• A Suffocating Nature: Environment, Culture, and German Chemical Warfare on the Western Front

      Lockenour, Jay, 1966-; Hitchcock, William I.; Johnson, Jeffrey Allan; Isenberg, Andrew C. (Andrew Christian) (Temple University. Libraries, 2013)
      The story of chemical warfare is that of a relationship between nature, the military, industry, and culture. By the turn of the twentieth century, German industry, especially its chemical companies, came to dominate Europe. Their success brought both considerable economic development and considerable environmental damage from chemical pollution, especially to rivers such as the Rhine and the Emscher. These economic changes made in exchange for landscape degradation conflicted with long-held cultural beliefs in Germany that promoted the beauty of nature and the importance of conserving its aesthetics. The First World War's effect of the environment, including the effects of chemical weaponry, highlighted this paradox on a nationwide scale. In an effort to win the Great War, German military leaders turned to their chemical industry for answers. Using the flat terrain of Western Europe, winds strong enough to push massive toxic clouds, and their extensive knowledge of chemistry, the Germans chose chemical warfare agents based on meteorological conditions and their ability to overcome the obstacles of trench warfare. Millions of acres were doused in chemical clouds and shells, killing every form of life at the front and all but permanently altering the landscape and soils. This created an atmosphere of total environmental war, where chemicals were intentionally used to contaminate land and kill all life for the sake of military gains. The home front also suffered, as in Germany where the levels of chemical contaminants in their rivers were directly linked to the course of the chemical war. Germans wrote numerous diaries, journals, and memoirs that documented the ecological damage caused by these poisonous agents. These visceral descriptions of gas warfare and chemical disasters relating to clean up operations helped to solidify a national picture of what the gas war experience was like, and how many Germans came to see warfare and humanity as a destroyer of nature. Simultaneously, Europeans faced the daunting task of cleaning and repairing their landscapes. Millions of acres of land were contaminated, and tons of chemical ordnance was to be disposed. Yet an antagonistic political climate, steep financial costs, and the German leadership's desire to continue chemical weapons research limited Europeans' ability to restore their land. Their actions resulted in horrific environmental and human consequences, including everything from the contamination of land with buried ordnance to the phosgene cloud catastrophe at Hamburg in 1928. Not only did the damage caused by chemical weaponry force German military officials to rethink military operations and tactics, chemical weapons also compelled the German people to solidify new cultural relationships between war and nature, specifically those which took environmental damage into account when thinking about the war experience. German artistic and written culture at that time reflected the environmental damage through pacifistic and anti-technological lenses, creating a framework where modern environmentalism could take shape. Ultimately, the use of chemical weapons for military gain shaped German cultural attitudes and changed European landscapes. It ushered in a new form of total war, and demonstrated how the environment directly influenced both the outcome of the chemical war in the field but also German cultural beliefs regarding the relationship between nature and warfare.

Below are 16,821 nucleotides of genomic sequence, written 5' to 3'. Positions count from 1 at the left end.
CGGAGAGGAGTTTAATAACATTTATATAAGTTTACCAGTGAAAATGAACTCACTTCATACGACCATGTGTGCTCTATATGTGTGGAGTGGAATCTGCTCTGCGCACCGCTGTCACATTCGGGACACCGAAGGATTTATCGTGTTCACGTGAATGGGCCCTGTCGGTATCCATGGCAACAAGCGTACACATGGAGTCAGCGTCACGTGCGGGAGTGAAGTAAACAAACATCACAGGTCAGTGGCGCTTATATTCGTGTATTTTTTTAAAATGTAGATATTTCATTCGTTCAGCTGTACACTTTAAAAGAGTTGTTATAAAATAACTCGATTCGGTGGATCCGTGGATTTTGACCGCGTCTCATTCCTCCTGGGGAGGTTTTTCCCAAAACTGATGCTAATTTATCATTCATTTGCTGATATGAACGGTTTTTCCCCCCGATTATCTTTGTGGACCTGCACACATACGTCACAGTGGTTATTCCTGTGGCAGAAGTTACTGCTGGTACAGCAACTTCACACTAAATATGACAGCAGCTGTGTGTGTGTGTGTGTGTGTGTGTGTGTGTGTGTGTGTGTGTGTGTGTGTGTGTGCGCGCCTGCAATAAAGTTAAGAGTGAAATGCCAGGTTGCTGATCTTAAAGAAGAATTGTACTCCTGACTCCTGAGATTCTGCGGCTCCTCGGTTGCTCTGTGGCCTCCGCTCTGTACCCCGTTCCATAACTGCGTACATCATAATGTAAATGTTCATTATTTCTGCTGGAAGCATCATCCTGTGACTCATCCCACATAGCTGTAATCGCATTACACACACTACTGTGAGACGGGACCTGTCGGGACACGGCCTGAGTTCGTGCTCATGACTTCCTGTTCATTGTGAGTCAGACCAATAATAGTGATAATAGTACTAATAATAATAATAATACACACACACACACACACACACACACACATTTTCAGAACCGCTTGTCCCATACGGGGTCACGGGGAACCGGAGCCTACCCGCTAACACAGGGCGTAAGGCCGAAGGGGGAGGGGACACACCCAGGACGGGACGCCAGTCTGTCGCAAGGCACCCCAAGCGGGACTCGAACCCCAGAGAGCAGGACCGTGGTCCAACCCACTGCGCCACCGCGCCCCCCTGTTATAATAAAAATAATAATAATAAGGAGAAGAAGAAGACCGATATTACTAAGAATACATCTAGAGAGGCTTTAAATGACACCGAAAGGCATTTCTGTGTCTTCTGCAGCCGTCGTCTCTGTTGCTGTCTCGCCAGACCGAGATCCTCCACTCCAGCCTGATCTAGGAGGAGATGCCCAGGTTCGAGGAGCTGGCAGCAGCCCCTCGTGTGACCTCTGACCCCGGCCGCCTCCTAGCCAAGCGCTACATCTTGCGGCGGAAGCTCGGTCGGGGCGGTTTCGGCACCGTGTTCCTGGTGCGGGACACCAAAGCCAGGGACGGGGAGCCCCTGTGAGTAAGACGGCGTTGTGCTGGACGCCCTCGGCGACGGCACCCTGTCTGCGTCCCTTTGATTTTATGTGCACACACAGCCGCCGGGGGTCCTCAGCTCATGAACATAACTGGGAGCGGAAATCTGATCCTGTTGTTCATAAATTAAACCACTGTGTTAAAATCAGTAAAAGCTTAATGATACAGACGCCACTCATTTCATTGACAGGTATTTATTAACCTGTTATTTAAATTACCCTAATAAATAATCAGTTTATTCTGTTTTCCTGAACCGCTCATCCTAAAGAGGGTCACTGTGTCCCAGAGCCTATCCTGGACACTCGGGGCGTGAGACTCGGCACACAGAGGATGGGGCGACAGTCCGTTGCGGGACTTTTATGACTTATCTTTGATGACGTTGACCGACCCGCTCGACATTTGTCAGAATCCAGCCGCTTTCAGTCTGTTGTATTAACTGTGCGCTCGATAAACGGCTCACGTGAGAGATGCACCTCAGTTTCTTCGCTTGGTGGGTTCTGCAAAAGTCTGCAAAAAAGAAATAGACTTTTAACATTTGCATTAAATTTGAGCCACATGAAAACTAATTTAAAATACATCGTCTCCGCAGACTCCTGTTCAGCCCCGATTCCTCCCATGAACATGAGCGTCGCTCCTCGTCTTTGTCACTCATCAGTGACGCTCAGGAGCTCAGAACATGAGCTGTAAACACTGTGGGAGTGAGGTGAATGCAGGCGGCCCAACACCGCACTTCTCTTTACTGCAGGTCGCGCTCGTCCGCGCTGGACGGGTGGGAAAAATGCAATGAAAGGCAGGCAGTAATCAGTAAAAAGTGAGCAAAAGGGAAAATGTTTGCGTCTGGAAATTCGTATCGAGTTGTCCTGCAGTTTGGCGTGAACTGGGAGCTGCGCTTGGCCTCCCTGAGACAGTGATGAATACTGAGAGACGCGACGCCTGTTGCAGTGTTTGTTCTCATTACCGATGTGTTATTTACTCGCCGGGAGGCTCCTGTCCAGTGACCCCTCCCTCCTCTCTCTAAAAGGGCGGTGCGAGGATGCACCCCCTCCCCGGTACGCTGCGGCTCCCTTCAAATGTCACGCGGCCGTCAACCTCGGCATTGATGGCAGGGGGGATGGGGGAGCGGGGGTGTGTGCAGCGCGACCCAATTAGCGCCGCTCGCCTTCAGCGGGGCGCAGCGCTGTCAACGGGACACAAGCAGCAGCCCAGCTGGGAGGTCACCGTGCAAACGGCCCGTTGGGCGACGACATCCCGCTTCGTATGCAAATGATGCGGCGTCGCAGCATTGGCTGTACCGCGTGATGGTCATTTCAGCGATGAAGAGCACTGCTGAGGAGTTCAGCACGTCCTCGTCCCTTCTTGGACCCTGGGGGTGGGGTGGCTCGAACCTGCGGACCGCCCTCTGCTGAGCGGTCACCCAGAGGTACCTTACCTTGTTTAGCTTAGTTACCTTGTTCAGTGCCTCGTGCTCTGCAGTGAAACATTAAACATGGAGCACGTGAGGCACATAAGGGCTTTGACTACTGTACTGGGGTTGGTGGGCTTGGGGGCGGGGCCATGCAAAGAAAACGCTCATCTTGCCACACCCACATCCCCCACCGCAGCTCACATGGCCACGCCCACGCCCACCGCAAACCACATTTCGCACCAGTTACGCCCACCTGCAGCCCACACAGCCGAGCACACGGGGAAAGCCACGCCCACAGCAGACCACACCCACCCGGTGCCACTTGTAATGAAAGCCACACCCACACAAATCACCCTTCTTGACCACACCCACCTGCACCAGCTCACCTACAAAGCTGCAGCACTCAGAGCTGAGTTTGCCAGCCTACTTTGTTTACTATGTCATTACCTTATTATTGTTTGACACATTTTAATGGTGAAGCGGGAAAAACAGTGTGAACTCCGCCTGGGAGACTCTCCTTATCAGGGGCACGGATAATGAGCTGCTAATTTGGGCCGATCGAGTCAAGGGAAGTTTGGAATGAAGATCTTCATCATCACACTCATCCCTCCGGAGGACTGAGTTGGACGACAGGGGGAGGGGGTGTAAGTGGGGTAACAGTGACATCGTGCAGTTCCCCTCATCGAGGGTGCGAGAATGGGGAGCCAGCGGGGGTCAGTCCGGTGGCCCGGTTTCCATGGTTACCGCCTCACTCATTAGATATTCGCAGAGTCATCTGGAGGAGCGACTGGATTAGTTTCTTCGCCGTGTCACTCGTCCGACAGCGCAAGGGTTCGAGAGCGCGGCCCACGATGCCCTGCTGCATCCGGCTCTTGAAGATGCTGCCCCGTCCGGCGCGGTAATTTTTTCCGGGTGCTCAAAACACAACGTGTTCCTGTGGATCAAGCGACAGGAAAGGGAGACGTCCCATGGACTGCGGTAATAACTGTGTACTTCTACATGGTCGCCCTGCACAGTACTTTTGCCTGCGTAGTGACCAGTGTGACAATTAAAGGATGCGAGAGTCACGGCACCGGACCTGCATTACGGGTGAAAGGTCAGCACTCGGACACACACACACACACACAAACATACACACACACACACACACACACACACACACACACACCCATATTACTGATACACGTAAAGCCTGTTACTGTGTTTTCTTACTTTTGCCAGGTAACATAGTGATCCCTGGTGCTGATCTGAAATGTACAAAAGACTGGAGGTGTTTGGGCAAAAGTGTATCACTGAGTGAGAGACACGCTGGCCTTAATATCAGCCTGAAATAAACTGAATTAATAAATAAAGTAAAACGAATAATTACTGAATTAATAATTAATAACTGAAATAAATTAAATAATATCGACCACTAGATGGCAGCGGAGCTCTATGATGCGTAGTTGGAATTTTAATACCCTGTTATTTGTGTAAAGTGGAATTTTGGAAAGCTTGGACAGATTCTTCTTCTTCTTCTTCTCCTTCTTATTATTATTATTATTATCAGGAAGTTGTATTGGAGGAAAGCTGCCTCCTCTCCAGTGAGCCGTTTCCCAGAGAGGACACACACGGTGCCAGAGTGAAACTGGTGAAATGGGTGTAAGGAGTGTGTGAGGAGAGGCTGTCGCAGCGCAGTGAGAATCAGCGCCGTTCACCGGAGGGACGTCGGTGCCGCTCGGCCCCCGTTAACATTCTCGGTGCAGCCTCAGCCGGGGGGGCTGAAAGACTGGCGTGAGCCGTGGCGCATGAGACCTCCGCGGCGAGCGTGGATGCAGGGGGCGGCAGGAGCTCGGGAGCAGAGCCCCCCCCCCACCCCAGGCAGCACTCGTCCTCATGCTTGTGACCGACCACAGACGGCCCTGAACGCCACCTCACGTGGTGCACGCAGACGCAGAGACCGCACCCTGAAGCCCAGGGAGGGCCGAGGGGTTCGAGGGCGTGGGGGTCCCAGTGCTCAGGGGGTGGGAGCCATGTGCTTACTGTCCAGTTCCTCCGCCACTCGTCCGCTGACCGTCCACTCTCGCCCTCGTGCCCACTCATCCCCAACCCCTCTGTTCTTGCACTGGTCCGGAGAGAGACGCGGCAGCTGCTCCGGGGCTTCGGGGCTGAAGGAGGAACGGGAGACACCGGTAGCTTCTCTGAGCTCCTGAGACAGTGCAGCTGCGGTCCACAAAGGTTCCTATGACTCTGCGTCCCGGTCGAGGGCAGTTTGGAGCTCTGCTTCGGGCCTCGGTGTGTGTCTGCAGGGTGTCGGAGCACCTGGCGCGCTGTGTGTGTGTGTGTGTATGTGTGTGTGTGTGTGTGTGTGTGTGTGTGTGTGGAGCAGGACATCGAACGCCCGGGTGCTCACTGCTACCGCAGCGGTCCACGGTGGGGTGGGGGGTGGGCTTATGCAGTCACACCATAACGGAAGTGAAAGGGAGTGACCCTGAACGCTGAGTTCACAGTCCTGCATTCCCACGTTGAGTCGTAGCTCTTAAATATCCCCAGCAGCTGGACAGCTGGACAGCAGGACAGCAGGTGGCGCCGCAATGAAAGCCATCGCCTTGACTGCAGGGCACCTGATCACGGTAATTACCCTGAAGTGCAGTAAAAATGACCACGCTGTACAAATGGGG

Lockenour, Jay, 1966-; Krueger, Rita; Ryan, Eileen, 1978-; Walton, Steven; Neiberg, Michael S. (Temple University. Libraries, 2020)
      This research is about innovation. Using the example of the British Army, which underwent great changes during the First World War, I focus on the role of soldiers and civilian in its process of adaptation to the new tools of warfare. Innovation was not a process forced from the top of the Army or produced solely by officers. Change came from a complex interaction between soldiers, army institutions, and civilians at home. Technology was the topic of this interaction: soldiers used technology to lobby for change and improve their effectiveness on the battlefield, civilians used it to help and participate to the war, while institutions transformed their own structures to adapt to the fast-paced changes, providing a common place to absorb and redistribute innovation. I try to break the common narrative that portrays the inventor producing a weapon, a committee of the army adopting it, and the weapon changing warfare. Ideas surfaced from a complex environment that looked for solutions in a constant dialogue between the experience of the battlefield, the personal competencies of soldiers and civilians, and the necessities of the British Army to simplify, streamline, and standardize.